is a way of recovering their own expenses which may be massive
in a complicated case. The other is that they become, if you like,
judge in their own cause, and with this coercive element, although
I welcome the recognition that safeguards may be able to be built
in by the FSA against that with the mediation process, but still
coupled with that it seems to me that one is going to have a very
coercive and unfair result if the fine can be used by the FSA
to fund itself. That is why I think one should give that function
strictly to the tribunal. So I am not against the use of fines
in principle, it is the safeguards and purpose for which the fines
are used which I think is important.
456. If there was an arrangement whereby
the FSA had to budget within its normal budget procedure for its
enforcement costs, but there was a system where the fines were
used as a rebate back to the people who were paying their fees
and it went directly and was not influenced by whatever the costs
of enforcement had been, would that still leave you feeling very
(Lord Lester of Herne Hill) I would feel less
uncomfortable because it would simply be in a sense a formality
to route it in that way rather than to the Treasury. My concerns
are more with it including their own costs and it being decided
by them themselves.
457. Could I just ask a couple of questions,
first of all on the whole disciplinary regime? Administrative
fines do not necessarily have to be classified as criminal, from
what you are saying. We have in this country administrative fines
from the Revenue and the Department of Social Security and so
on, do you accept they are quite acceptable as a civil alternative
to the criminal one?
(Lord Lester of Herne Hill) I certainly agree,
as I think I said at the beginning, that it is a more open question
as to when administrative proceedings involving fines become criminal
in substance and when they remain civil, and I said there is a
spectrum. So they can remain civil, it is a question of degree.
458. Is part of the degree the amount? The
Inland Revenue, I think, is up to 100 per cent extra of the amount
the person fiddled, if you like, and the Department of Social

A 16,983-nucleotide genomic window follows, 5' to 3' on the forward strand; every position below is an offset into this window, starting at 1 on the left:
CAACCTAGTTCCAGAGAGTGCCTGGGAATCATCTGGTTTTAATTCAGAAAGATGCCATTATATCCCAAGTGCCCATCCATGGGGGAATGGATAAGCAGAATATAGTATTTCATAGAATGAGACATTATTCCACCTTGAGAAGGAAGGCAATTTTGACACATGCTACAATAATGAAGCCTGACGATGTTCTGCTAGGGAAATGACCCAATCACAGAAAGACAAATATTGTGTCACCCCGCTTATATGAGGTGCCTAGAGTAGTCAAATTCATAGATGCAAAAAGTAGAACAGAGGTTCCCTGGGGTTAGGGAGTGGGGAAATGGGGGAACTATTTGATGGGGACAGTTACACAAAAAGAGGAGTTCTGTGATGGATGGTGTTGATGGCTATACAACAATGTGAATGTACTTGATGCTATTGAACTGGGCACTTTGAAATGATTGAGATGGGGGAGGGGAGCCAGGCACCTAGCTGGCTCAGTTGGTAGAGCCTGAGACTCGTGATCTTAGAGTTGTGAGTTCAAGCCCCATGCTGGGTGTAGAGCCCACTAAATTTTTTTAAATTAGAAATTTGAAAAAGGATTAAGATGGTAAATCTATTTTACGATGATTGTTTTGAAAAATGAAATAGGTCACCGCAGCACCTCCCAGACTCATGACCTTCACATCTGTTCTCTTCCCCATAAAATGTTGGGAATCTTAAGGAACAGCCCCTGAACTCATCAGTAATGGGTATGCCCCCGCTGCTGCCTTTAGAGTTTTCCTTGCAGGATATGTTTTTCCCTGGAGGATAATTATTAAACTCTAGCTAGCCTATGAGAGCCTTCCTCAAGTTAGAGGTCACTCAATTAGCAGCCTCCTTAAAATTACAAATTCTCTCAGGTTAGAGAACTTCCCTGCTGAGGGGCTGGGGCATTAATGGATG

Security is 30 per cent of the amount over-claimed. Would you
say they are quite modest things, whereas an open-ended fine under
the FSA is huge?
(Lord Lester of Herne Hill) There are three criteria
they use under Article 6. They are, what is the purpose, is it
really criminal in substance? Here it seems to me the purpose
is very largely a deterrent, it is to win the confidence of the
rest of the world that we have procedures for regulating the City
of London and matters of that kind, which is very important. Once
it becomes punitive as a deterrent, then on the first criterion
of the European Court's case law it will be classified as criminal.
The second one is whether the wrong is specific to a particular
class of people or to the general community, and that is not a
very important test, it does not really much affect us. The third
one, which really matters, is the degree of severity of the fine
and there it seems to me, given the massive fines on those first
and third criteria, as I think I said in my advice, it is very
possible that they will be regarded as criminal like the market
459. I would like to move on to market abuse
and the whole new civil regime. Again there are countries which
have legislated for a civil alternative to the criminal regime.
Spain has a civil wrong alongside the criminal wrong, and in the
USA they now have a civil remedy alongside the criminal remedy.
The SEC can go to a court to impose a civil penalty. Are they
all then in danger of being really criminal in nature or are there
levels of degree so that the civil regime for market abuse can
be acceptable if it is drawn correctly?
(Lord Lester of Herne Hill) It is complicated
to answer questions about comparative law and practice without
knowing the full legal regime of the country concerned. Let me
take as an example the United States. You are perfectly right
in saying that the SEC is able to use civil as well as criminal
sanctions, but the SEC is closely regulated not least by the due
process clause in the American Bill of Rights and there have been
a number of constitutional cases which have interfered with what
the SEC might have wished to do, in a similar way to the examples
which Lord Fraser of Carmyllie was suggesting when the Human Rights
Act comes into force. Of course the United States is not a party
to the European Human Rights Convention and therefore the problem
will not be characterised in quite the same way under their system.
I know nothing about the Spanish system, except their written
constitution I am sure will enshrine the Convention's safeguards
and there may well be Spanish case law from its constitutional
court about which I am not an expert.